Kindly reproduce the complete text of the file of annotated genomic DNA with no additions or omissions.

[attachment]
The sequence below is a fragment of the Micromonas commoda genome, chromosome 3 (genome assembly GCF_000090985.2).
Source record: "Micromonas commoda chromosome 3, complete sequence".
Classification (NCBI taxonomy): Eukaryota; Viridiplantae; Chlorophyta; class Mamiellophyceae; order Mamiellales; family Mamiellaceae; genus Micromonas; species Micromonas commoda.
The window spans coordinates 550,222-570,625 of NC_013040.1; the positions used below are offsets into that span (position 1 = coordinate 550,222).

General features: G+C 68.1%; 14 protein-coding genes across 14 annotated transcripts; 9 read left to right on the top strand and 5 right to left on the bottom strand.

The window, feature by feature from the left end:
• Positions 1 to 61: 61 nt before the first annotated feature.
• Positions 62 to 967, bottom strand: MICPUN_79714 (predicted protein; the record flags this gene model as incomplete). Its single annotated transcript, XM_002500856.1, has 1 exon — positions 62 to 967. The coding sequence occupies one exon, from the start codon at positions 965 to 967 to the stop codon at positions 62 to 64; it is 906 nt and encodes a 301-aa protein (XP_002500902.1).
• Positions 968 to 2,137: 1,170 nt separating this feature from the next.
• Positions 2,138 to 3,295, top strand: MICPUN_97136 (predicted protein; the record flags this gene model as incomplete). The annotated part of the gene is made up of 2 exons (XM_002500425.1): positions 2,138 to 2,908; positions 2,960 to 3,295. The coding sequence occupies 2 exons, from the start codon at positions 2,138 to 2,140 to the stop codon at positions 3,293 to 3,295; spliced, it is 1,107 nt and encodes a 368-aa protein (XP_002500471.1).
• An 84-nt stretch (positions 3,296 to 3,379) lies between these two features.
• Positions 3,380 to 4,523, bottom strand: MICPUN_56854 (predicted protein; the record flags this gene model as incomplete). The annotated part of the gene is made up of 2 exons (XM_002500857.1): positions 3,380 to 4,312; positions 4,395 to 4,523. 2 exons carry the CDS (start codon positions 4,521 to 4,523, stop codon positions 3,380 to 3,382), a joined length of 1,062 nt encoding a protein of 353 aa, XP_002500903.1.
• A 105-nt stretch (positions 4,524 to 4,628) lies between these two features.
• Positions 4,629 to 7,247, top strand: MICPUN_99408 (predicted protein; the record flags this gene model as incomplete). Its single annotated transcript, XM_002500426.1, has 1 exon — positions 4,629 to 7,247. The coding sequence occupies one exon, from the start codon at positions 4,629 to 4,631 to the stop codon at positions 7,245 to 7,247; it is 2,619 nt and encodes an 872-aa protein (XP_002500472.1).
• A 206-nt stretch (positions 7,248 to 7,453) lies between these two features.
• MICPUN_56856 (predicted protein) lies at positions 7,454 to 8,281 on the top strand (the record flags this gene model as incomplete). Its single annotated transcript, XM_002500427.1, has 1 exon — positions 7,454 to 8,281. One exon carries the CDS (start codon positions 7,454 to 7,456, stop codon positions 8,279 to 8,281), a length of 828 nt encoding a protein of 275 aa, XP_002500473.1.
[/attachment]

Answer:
The sequence below is a fragment of the Micromonas commoda genome, chromosome 3 (genome assembly GCF_000090985.2).
Source record: "Micromonas commoda chromosome 3, complete sequence".
Classification (NCBI taxonomy): Eukaryota; Viridiplantae; Chlorophyta; class Mamiellophyceae; order Mamiellales; family Mamiellaceae; genus Micromonas; species Micromonas commoda.
The window spans coordinates 550,222-570,625 of NC_013040.1; the positions used below are offsets into that span (position 1 = coordinate 550,222).

General features: G+C 68.1%; 14 protein-coding genes across 14 annotated transcripts; 9 read left to right on the top strand and 5 right to left on the bottom strand.

The window, feature by feature from the left end:
• Positions 1 to 61: 61 nt before the first annotated feature.
• Positions 62 to 967, bottom strand: MICPUN_79714 (predicted protein; the record flags this gene model as incomplete). Its single annotated transcript, XM_002500856.1, has 1 exon — positions 62 to 967. The coding sequence occupies one exon, from the start codon at positions 965 to 967 to the stop codon at positions 62 to 64; it is 906 nt and encodes a 301-aa protein (XP_002500902.1).
• Positions 968 to 2,137: 1,170 nt separating this feature from the next.
• Positions 2,138 to 3,295, top strand: MICPUN_97136 (predicted protein; the record flags this gene model as incomplete). The annotated part of the gene is made up of 2 exons (XM_002500425.1): positions 2,138 to 2,908; positions 2,960 to 3,295. The coding sequence occupies 2 exons, from the start codon at positions 2,138 to 2,140 to the stop codon at positions 3,293 to 3,295; spliced, it is 1,107 nt and encodes a 368-aa protein (XP_002500471.1).
• An 84-nt stretch (positions 3,296 to 3,379) lies between these two features.
• Positions 3,380 to 4,523, bottom strand: MICPUN_56854 (predicted protein; the record flags this gene model as incomplete). The annotated part of the gene is made up of 2 exons (XM_002500857.1): positions 3,380 to 4,312; positions 4,395 to 4,523. 2 exons carry the CDS (start codon positions 4,521 to 4,523, stop codon positions 3,380 to 3,382), a joined length of 1,062 nt encoding a protein of 353 aa, XP_002500903.1.
• A 105-nt stretch (positions 4,524 to 4,628) lies between these two features.
• Positions 4,629 to 7,247, top strand: MICPUN_99408 (predicted protein; the record flags this gene model as incomplete). Its single annotated transcript, XM_002500426.1, has 1 exon — positions 4,629 to 7,247. The coding sequence occupies one exon, from the start codon at positions 4,629 to 4,631 to the stop codon at positions 7,245 to 7,247; it is 2,619 nt and encodes an 872-aa protein (XP_002500472.1).
• A 206-nt stretch (positions 7,248 to 7,453) lies between these two features.
• MICPUN_56856 (predicted protein) lies at positions 7,454 to 8,281 on the top strand (the record flags this gene model as incomplete). Its single annotated transcript, XM_002500427.1, has 1 exon — positions 7,454 to 8,281. One exon carries the CDS (start codon positions 7,454 to 7,456, stop codon positions 8,279 to 8,281), a length of 828 nt encoding a protein of 275 aa, XP_002500473.1.